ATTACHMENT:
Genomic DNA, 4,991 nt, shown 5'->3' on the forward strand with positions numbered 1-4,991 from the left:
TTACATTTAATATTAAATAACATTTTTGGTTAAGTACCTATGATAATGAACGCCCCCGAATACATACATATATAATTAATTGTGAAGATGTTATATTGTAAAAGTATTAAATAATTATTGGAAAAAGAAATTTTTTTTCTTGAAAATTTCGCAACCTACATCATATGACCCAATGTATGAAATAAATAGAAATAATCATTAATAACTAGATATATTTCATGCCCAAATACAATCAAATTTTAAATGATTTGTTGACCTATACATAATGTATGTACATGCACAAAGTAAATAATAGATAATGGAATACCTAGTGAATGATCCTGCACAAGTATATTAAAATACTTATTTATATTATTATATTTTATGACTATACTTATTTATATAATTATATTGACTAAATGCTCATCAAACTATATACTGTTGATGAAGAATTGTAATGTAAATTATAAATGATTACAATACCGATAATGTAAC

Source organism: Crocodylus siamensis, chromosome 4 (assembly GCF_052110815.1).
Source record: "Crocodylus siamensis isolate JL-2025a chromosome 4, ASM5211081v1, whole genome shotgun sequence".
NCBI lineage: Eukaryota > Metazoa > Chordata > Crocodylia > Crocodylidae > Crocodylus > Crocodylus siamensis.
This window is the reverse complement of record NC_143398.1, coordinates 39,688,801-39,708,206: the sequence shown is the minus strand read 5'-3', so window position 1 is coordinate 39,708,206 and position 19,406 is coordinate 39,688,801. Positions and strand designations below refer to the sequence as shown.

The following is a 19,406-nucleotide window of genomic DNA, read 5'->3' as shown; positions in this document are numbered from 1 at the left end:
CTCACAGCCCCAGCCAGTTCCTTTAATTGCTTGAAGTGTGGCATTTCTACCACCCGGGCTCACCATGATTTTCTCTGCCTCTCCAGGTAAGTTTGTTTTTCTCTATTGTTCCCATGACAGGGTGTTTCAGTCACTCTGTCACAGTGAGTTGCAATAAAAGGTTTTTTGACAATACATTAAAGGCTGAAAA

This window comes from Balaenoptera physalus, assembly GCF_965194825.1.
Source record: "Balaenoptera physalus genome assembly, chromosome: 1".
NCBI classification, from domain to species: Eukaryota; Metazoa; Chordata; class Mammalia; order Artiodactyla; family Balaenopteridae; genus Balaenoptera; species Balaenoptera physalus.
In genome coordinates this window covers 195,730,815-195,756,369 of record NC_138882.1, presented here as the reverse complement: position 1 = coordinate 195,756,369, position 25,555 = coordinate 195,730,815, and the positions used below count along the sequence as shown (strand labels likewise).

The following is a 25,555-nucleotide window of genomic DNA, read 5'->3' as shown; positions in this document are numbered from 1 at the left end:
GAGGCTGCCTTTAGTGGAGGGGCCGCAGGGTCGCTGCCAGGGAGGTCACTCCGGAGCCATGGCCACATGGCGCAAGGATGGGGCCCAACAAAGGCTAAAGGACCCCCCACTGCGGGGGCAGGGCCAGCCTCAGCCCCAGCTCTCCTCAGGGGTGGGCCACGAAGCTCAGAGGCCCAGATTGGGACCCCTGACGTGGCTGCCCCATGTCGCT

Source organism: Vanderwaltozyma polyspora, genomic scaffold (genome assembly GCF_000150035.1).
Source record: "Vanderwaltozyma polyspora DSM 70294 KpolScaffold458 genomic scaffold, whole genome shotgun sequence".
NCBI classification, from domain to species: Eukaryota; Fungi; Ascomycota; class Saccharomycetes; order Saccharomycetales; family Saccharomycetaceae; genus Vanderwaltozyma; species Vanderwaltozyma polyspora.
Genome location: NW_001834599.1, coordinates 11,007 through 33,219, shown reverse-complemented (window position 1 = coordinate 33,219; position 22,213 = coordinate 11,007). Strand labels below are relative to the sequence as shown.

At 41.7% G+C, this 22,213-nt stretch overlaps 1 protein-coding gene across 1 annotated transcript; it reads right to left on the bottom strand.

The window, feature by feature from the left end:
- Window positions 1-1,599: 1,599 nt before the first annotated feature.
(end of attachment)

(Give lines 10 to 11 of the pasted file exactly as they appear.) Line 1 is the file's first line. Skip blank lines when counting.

Source record: "Balaenoptera physalus genome assembly, chromosome: 1".
NCBI classification, from domain to species: Eukaryota; Metazoa; Chordata; class Mammalia; order Artiodactyla; family Balaenopteridae; genus Balaenoptera; species Balaenoptera physalus.